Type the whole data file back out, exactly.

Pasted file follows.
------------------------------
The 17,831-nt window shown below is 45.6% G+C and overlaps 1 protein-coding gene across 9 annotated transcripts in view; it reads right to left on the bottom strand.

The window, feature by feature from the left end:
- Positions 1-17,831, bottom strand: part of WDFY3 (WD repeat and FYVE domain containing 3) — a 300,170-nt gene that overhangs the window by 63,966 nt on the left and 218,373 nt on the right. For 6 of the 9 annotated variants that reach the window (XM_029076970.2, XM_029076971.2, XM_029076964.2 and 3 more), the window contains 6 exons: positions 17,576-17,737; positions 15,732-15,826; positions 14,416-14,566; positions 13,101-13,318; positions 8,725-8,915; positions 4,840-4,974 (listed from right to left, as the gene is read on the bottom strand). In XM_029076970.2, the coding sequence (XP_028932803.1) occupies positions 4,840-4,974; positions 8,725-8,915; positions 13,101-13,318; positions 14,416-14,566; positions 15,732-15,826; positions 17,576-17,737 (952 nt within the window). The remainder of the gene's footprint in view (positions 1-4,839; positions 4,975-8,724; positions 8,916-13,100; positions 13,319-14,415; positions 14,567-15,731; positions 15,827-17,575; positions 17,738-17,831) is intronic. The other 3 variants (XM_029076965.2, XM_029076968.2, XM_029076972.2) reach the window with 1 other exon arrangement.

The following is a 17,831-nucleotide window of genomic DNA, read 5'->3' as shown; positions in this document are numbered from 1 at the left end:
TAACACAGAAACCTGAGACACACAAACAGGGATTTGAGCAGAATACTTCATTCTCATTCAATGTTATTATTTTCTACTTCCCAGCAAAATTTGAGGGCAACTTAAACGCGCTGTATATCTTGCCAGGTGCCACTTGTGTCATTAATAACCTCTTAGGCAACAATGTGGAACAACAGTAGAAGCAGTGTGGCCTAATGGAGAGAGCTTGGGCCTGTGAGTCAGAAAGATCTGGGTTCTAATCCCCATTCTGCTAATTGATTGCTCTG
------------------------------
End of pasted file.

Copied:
The 17,831-nt window shown below is 45.6% G+C and overlaps 1 protein-coding gene across 9 annotated transcripts in view; it reads right to left on the bottom strand.

The window, feature by feature from the left end:
- Positions 1-17,831, bottom strand: part of WDFY3 (WD repeat and FYVE domain containing 3) — a 300,170-nt gene that overhangs the window by 63,966 nt on the left and 218,373 nt on the right. For 6 of the 9 annotated variants that reach the window (XM_029076970.2, XM_029076971.2, XM_029076964.2 and 3 more), the window contains 6 exons: positions 17,576-17,737; positions 15,732-15,826; positions 14,416-14,566; positions 13,101-13,318; positions 8,725-8,915; positions 4,840-4,974 (listed from right to left, as the gene is read on the bottom strand). In XM_029076970.2, the coding sequence (XP_028932803.1) occupies positions 4,840-4,974; positions 8,725-8,915; positions 13,101-13,318; positions 14,416-14,566; positions 15,732-15,826; positions 17,576-17,737 (952 nt within the window). The remainder of the gene's footprint in view (positions 1-4,839; positions 4,975-8,724; positions 8,916-13,100; positions 13,319-14,415; positions 14,567-15,731; positions 15,827-17,575; positions 17,738-17,831) is intronic. The other 3 variants (XM_029076965.2, XM_029076968.2, XM_029076972.2) reach the window with 1 other exon arrangement.

The following is a 17,831-nucleotide window of genomic DNA, read 5'->3' as shown; positions in this document are numbered from 1 at the left end:
TAACACAGAAACCTGAGACACACAAACAGGGATTTGAGCAGAATACTTCATTCTCATTCAATGTTATTATTTTCTACTTCCCAGCAAAATTTGAGGGCAACTTAAACGCGCTGTATATCTTGCCAGGTGCCACTTGTGTCATTAATAACCTCTTAGGCAACAATGTGGAACAACAGTAGAAGCAGTGTGGCCTAATGGAGAGAGCTTGGGCCTGTGAGTCAGAAAGATCTGGGTTCTAATCCCCATTCTGCTAATTGATTGCTCTG